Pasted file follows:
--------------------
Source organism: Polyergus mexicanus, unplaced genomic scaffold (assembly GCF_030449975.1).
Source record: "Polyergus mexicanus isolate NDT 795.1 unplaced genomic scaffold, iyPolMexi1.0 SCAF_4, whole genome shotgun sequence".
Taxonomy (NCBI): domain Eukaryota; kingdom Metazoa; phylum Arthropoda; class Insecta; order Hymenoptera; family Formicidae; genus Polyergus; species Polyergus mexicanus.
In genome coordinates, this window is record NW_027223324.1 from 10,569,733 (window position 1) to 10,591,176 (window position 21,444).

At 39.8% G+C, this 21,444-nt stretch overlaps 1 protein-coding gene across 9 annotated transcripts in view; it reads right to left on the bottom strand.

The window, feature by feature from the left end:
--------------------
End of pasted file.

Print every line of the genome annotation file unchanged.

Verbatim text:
Source organism: Polyergus mexicanus, unplaced genomic scaffold (assembly GCF_030449975.1).
Source record: "Polyergus mexicanus isolate NDT 795.1 unplaced genomic scaffold, iyPolMexi1.0 SCAF_4, whole genome shotgun sequence".
Taxonomy (NCBI): domain Eukaryota; kingdom Metazoa; phylum Arthropoda; class Insecta; order Hymenoptera; family Formicidae; genus Polyergus; species Polyergus mexicanus.
In genome coordinates, this window is record NW_027223324.1 from 10,569,733 (window position 1) to 10,591,176 (window position 21,444).

At 39.8% G+C, this 21,444-nt stretch overlaps 1 protein-coding gene across 9 annotated transcripts in view; it reads right to left on the bottom strand.

The window, feature by feature from the left end: